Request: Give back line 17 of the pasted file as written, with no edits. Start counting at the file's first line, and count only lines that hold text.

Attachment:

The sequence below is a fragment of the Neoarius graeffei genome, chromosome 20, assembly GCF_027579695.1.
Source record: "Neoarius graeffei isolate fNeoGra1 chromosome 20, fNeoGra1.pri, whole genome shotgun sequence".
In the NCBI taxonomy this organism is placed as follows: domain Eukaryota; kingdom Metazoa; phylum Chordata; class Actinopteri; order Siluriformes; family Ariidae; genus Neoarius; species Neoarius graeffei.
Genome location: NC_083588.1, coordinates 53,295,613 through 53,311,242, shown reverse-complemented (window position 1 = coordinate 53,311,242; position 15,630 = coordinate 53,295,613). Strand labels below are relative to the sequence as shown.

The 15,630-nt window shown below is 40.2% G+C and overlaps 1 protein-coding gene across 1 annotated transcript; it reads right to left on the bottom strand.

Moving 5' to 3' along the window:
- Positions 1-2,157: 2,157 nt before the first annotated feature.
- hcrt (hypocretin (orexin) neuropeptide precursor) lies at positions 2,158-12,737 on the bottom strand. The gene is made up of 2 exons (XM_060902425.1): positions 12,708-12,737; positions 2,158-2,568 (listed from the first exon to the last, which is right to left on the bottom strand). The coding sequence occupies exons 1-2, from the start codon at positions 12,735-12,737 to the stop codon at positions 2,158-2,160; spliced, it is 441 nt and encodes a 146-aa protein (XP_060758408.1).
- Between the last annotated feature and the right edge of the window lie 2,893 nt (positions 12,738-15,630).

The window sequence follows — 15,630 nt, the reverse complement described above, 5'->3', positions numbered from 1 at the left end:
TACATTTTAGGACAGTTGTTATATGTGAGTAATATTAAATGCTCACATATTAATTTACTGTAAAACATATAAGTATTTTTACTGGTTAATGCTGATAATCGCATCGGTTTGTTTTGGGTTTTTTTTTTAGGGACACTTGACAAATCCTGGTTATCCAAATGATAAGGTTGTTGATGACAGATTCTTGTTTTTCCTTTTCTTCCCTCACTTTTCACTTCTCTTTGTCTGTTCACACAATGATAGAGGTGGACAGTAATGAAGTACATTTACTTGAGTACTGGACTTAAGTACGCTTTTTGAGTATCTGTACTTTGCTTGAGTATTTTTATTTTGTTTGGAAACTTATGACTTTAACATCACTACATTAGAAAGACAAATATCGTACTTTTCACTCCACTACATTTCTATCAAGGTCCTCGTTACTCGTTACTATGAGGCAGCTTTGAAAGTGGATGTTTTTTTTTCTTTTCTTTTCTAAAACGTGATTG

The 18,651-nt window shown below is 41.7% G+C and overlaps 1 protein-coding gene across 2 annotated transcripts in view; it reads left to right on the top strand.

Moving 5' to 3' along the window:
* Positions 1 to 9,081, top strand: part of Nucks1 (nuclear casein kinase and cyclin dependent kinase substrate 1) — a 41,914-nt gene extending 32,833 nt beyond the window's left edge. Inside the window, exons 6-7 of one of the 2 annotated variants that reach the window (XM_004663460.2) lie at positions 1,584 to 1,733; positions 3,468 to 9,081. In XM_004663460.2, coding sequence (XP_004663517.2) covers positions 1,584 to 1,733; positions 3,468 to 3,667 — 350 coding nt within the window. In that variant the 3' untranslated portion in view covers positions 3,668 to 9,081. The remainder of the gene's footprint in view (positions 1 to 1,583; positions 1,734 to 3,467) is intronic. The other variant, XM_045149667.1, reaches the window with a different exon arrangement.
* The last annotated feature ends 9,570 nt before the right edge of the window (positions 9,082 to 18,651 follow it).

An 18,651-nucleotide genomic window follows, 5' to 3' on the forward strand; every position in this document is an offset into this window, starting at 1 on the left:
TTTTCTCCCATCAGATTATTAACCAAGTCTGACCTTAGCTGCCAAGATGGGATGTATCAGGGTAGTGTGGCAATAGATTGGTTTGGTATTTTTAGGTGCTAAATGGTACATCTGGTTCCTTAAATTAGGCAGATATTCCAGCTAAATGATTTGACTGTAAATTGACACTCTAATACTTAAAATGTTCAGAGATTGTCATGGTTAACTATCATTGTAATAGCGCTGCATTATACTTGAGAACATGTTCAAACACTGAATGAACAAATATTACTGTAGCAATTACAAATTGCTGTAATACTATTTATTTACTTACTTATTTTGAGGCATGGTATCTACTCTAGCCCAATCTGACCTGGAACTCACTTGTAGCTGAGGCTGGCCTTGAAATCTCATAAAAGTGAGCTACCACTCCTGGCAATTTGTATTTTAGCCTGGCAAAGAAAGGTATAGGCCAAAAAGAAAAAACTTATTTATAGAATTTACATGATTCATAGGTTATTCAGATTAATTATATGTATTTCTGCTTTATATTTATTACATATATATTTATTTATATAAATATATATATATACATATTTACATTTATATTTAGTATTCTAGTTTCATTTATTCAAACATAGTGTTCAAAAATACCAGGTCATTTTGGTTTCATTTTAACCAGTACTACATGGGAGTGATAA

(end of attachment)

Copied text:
TTTTCTCCCATCAGATTATTAACCAAGTCTGACCTTAGCTGCCAAGATGGGATGTATCAGGGTAGTGTGGCAATAGATTGGTTTGGTATTTTTAGGTGCTAAATGGTACATCTGGTTCCTTAAATTAGGCAGATATTCCAGCTAAATGATTTGACTGTAAATTGACACTCTAATACTTAAAATGTTCAGAGATTGTCATGGTTAACTATCATTGTAATAGCGCTGCATTATACTTGAGAACATGTTCAAACACTGAATGAACAAATATTACTGTAGCAATTACAAATTGCTGTAATACTATTTATTTACTTACTTATTTTGAGGCATGGTATCTACTCTAGCCCAATCTGACCTGGAACTCACTTGTAGCTGAGGCTGGCCTTGAAATCTCATAAAAGTGAGCTACCACTCCTGGCAATTTGTATTTTAGCCTGGCAAAGAAAGGTATAGGCCAAAAAGAAAAAACTTATTTATAGAATTTACATGATTCATAGGTTATTCAGATTAATTATATGTATTTCTGCTTTATATTTATTACATATATATTTATTTATATAAATATATATATATACATATTTACATTTATATTTAGTATTCTAGTTTCATTTATTCAAACATAGTGTTCAAAAATACCAGGTCATTTTGGTTTCATTTTAACCAGTACTACATGGGAGTGATAA